It’s as though the tuxedo was invented for Leo Suter. Shooting his cuffs and righting his bow tie, the young actor appears more comfortable in his Gieves & Hawkes black tie than most of us do in jeans and a T-shirt. Not to mention the fact that somehow, unfathomably, he’s even managed to make a cummerbund look cool.
But with a build like his and a jaw like that, how could he not shine in a dinner jacket? It’s Suter’s classically handsome looks — not to mention his considerable acting skills — that have carved him a niche in costume drama, after all.
The 25-year-old first won hearts during a buttoned-up turn as Edward Drummond in ITV’s Victoria in 2017. Fast-forward two years, and the actor was slipping on his breeches once again to originate the role of an ex-East India Company soldier in an ITV period piece; Beecham House.
“I’ve heard it described as ‘Downton goes to Delhi’,” smiles Suter. “It’s got that period drama charm, but with more guns and elephants and Indian spices.” Set in the 19th century, Leo starred in an ensemble cast that also included Tom Bateman, Marc Warren and Dakota Blue Richards. But, despite Beecham House being Suter’s second prominent period drama role in as many years, he had no worries about being typecast then — or now.
“I’m not worried, no!” laughs the actor. “I really enjoy period dramas. It’s fun to enter those worlds — where the costumes and language and settings are all so decadent.
“Of course, I don’t want to limit myself to playing only those roles,” he adds. “In fact, I have an exciting project coming up. I can’t talk about it yet, but it’s a world away from period dramas.”
"I wouldn’t say I have a game plan per se. So much comes down to luck and coincidence."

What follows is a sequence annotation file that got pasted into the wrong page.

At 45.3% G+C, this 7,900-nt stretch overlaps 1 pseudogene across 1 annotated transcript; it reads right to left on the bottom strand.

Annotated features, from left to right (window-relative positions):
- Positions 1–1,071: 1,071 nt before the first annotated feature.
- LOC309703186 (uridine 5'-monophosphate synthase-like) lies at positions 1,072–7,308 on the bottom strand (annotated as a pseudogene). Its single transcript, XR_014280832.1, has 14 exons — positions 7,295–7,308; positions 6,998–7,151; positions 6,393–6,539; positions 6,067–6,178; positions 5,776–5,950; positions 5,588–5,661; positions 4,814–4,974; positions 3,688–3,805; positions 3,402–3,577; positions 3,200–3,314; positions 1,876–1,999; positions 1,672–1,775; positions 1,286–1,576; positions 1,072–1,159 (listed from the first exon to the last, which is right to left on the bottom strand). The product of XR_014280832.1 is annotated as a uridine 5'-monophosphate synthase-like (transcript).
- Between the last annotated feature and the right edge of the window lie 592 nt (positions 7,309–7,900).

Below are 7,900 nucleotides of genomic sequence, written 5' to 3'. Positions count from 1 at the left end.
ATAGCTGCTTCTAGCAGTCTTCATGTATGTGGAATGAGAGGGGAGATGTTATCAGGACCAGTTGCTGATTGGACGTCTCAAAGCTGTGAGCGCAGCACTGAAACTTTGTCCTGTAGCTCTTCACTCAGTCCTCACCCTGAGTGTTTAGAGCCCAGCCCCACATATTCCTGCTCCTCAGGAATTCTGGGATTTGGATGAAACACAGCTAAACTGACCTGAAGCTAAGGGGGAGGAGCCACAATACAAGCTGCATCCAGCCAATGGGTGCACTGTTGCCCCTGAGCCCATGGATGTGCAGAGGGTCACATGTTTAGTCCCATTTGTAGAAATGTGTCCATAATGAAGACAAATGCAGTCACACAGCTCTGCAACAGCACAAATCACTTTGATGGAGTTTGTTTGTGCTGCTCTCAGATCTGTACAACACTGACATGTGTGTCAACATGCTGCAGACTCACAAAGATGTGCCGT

An eight-episode run in Jane Austen adaptation Sanditon followed Beecham House — but it’s not all been cravats and frock coats. Suter recently took a lead role in BBC Three drama Clique, guest-starred on American cyber-themed TV show Intelligence and has tackled playwrights from Shakespeare to Butterworth in several prominent stage roles. But, for all the characters he has embodied, the actor believes every one of his performances relies on truth.
“I think, at their heart, theatre, television and film all rely upon the same thing; an actor needs to find the truth of a situation and play it.”
“And it’s a treat to get to play such different characters and to stretch my acting muscles. To experience this diversity at a young age is really useful. It means I’m exposed to different writing styles and storyline arcs that only help in my development as a performer. It’s all great experience for whatever comes next in my career.”
Refreshingly, Suter seems less intent on gunning for particular parts (although he does look good in that tux…) and is instead focusing on building a solid, respectable and ultimately varied body of work.
“Something I can be proud of,” he reasons. “But I wouldn’t say I have a game plan per se. In this game you can’t. So much comes down to luck and coincidence. It’s important to be able to go with the flow — because you never know which connections will take you where…”
Want more young British acting talent? Here’s why Edward Bluemel likes being intimidated…
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